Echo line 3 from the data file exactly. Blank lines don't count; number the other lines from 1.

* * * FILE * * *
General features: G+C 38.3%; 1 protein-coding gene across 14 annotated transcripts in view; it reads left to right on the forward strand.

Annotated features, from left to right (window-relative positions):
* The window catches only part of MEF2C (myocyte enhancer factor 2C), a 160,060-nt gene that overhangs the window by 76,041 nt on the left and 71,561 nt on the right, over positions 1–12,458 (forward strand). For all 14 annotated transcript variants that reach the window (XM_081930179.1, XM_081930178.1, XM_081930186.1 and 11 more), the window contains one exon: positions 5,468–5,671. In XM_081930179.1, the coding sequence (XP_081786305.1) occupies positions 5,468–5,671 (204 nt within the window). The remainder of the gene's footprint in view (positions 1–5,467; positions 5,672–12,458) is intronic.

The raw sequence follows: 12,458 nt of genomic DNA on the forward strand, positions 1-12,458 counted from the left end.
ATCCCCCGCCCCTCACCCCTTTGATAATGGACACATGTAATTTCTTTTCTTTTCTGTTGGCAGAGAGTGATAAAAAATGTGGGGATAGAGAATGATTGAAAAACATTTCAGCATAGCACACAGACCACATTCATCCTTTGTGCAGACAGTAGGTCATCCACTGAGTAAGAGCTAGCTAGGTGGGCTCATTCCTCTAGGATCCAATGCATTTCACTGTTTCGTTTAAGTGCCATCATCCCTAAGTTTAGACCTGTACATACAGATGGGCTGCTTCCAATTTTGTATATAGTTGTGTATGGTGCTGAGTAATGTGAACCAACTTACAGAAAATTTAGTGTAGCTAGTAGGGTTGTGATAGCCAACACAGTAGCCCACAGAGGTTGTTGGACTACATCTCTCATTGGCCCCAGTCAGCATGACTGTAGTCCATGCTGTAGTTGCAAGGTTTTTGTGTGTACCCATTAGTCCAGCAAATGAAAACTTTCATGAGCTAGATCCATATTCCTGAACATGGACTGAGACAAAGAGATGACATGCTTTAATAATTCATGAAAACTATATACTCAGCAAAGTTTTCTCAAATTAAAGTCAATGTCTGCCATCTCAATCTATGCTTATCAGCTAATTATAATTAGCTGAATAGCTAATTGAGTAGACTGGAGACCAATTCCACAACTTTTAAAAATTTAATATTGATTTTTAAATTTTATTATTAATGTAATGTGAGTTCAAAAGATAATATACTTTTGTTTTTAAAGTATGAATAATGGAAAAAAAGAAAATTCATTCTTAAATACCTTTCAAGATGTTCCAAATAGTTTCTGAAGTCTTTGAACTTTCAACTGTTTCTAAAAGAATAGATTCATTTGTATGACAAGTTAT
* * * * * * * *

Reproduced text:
* The window catches only part of MEF2C (myocyte enhancer factor 2C), a 160,060-nt gene that overhangs the window by 76,041 nt on the left and 71,561 nt on the right, over positions 1–12,458 (forward strand). For all 14 annotated transcript variants that reach the window (XM_081930179.1, XM_081930178.1, XM_081930186.1 and 11 more), the window contains one exon: positions 5,468–5,671. In XM_081930179.1, the coding sequence (XP_081786305.1) occupies positions 5,468–5,671 (204 nt within the window). The remainder of the gene's footprint in view (positions 1–5,467; positions 5,672–12,458) is intronic.